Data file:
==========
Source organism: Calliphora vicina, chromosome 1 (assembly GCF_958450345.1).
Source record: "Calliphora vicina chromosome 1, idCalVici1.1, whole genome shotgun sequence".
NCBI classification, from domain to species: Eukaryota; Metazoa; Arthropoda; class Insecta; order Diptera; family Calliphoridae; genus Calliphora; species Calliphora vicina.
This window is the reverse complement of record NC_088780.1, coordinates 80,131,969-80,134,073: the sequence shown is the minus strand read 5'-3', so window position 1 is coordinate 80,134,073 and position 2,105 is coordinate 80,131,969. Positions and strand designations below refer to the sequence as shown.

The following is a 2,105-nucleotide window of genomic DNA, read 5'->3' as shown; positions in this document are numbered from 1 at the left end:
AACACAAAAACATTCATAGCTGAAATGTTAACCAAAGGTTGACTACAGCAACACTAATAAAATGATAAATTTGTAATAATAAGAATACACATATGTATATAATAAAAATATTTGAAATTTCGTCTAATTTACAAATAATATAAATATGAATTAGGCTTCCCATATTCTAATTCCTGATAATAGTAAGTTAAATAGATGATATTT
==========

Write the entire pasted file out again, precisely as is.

Source organism: Calliphora vicina, chromosome 1 (assembly GCF_958450345.1).
Source record: "Calliphora vicina chromosome 1, idCalVici1.1, whole genome shotgun sequence".
NCBI classification, from domain to species: Eukaryota; Metazoa; Arthropoda; class Insecta; order Diptera; family Calliphoridae; genus Calliphora; species Calliphora vicina.
This window is the reverse complement of record NC_088780.1, coordinates 80,131,969-80,134,073: the sequence shown is the minus strand read 5'-3', so window position 1 is coordinate 80,134,073 and position 2,105 is coordinate 80,131,969. Positions and strand designations below refer to the sequence as shown.

The following is a 2,105-nucleotide window of genomic DNA, read 5'->3' as shown; positions in this document are numbered from 1 at the left end:
AACACAAAAACATTCATAGCTGAAATGTTAACCAAAGGTTGACTACAGCAACACTAATAAAATGATAAATTTGTAATAATAAGAATACACATATGTATATAATAAAAATATTTGAAATTTCGTCTAATTTACAAATAATATAAATATGAATTAGGCTTCCCATATTCTAATTCCTGATAATAGTAAGTTAAATAGATGATATTT